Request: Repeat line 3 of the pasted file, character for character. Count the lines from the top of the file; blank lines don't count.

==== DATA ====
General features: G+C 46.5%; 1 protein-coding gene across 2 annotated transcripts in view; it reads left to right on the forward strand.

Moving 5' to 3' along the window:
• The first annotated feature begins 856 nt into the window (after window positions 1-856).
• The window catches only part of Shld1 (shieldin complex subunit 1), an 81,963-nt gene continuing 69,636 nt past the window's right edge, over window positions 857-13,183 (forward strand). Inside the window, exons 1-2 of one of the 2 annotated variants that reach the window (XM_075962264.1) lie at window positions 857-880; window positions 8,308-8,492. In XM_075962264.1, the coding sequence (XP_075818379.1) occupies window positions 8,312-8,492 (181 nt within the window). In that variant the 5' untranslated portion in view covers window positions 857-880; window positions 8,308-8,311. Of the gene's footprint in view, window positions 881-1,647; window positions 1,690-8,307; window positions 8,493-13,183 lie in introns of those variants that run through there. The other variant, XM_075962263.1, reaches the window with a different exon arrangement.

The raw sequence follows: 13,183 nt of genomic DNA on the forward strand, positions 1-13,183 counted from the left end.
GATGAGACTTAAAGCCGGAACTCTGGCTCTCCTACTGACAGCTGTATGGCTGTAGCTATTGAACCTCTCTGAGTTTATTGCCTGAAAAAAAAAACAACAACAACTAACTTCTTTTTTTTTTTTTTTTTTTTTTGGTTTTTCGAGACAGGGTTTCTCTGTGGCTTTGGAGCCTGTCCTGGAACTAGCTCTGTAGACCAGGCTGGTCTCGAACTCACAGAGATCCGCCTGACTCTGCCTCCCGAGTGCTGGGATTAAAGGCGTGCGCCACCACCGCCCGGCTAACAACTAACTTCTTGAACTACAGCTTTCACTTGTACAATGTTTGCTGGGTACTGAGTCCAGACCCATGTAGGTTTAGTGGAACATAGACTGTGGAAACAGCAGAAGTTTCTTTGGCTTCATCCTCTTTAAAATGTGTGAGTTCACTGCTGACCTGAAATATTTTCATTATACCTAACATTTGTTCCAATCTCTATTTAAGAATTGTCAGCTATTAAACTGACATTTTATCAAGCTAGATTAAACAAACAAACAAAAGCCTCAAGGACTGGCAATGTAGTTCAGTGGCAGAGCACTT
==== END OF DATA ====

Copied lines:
• The first annotated feature begins 856 nt into the window (after window positions 1-856).